One of the leading causes of lawyers professional liability insurance claims are conflicts of interest. Beyond representing both parties in a proceeding such as a divorce, there are many hidden conflicts that can cause a law firm problems. Not finding conflicts can lead to loss of clients, loss of fees, disciplinary issues and attorney malpractice claims. Lawyers need to consider not only actual impropriety, but the appearance of impropriety when determining when to engage a client.
If you feel that there might be a conflict or potential, but are comfortable that it would not result in how you address the matter and does not violate the rules of professional conduct, at the very least make sure to get informed consent from all parties that are impacted. But certain things are a definite “no no”, i.e. representing both parties in litigation.
At a minimum, make sure as part of your client intake procedures to check conflicts before engaging the client. A conflict check prior to engagement helps prevent later claims of legal malpractice and/or ethical violations arising from an alleged conflict of interest. Get as many facts as possible regarding the potential parties to the matter to be sure that you do not have any conflicts of interest with any other parties or potential parties should a litigation matter result in third-party claims, counterclaims or cross-claims. Utilize a conflict checking software program to ensure that the engagement is proper.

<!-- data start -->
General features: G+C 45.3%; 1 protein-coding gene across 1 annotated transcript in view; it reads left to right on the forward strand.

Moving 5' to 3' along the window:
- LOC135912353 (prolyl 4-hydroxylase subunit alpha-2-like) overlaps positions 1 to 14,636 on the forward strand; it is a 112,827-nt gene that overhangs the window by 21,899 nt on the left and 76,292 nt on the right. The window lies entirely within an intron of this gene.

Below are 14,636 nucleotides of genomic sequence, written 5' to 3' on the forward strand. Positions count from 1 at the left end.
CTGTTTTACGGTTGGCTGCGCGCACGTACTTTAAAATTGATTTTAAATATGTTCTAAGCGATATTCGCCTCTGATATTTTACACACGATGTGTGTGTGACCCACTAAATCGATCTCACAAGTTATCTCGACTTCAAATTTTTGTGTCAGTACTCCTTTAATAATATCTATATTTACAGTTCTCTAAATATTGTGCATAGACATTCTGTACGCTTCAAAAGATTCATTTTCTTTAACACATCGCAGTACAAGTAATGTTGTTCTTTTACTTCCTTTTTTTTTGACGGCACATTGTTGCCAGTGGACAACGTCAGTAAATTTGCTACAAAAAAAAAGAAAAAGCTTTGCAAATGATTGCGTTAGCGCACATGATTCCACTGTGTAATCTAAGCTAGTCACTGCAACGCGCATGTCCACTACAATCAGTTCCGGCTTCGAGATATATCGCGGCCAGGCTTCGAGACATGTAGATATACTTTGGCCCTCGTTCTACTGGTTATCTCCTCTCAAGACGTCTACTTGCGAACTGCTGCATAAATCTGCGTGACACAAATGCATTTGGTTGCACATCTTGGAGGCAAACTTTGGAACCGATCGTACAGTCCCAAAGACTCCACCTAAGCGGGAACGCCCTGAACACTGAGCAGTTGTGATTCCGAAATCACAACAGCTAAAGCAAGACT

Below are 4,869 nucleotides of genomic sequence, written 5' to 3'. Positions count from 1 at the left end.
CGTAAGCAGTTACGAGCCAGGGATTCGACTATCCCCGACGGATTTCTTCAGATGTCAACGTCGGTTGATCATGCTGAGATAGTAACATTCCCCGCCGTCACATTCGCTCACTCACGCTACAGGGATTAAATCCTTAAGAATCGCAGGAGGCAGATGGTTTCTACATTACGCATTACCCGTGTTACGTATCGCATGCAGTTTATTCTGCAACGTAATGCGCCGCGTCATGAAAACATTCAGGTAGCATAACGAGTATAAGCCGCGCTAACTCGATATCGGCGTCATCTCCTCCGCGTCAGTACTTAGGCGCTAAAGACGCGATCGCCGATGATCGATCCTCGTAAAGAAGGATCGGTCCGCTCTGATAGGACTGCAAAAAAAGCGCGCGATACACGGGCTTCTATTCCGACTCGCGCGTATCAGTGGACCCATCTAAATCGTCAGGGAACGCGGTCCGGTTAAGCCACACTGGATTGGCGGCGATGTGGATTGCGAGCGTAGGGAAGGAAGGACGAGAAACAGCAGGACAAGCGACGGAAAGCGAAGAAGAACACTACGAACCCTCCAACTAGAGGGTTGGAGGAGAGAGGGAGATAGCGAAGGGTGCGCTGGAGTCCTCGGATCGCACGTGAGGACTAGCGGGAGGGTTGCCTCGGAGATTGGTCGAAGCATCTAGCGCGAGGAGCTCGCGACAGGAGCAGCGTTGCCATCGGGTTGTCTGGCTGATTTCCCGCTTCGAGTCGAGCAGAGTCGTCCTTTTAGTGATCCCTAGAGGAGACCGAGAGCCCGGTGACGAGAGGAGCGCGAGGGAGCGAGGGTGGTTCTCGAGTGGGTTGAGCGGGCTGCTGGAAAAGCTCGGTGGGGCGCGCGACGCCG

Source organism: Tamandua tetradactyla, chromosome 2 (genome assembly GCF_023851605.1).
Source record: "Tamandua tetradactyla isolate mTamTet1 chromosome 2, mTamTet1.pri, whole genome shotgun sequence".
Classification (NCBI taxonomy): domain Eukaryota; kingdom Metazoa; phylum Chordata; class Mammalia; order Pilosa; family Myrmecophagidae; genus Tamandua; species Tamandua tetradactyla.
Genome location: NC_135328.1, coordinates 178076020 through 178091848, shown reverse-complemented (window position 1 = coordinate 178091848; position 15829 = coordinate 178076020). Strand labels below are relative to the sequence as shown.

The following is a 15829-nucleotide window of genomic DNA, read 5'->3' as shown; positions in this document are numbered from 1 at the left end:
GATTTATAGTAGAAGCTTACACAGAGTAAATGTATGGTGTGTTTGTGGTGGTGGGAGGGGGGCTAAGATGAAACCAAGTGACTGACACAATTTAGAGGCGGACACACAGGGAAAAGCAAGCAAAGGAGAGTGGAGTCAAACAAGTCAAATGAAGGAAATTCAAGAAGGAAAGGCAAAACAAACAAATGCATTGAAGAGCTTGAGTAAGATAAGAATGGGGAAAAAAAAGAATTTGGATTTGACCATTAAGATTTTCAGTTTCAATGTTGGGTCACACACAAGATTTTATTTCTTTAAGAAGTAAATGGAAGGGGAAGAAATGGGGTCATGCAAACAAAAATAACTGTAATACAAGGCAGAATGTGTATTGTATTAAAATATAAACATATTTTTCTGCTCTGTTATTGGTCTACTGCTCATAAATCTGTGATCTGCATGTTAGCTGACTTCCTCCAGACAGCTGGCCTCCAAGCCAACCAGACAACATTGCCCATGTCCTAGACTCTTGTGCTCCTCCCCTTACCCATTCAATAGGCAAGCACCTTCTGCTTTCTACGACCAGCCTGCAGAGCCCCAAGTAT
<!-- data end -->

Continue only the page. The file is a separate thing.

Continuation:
It is good practice to create and maintain the following file opening procedures:
1. Prepare a file-opening form.
2. Establish procedures so that a file/billing number is not assigned without first performing a conflicts check.
3. Update file-opening forms when new parties are added to a matter and make sure to update your conflicts system.
Utilize conflict checking software that can search all active, inactive and closed matters for potential conflicts. Remember conflict checking software is only as good as the information in the system, “garbage in garbage out”. Be sure that all relevant client information is entered into the conflict system, frequently updated and adequately backed up in the event of system failure.
Attorneys that do not perform adequate conflicts of interest checks can expect malpractice claims, disciplinary issues, and higher attorney malpractice premiums.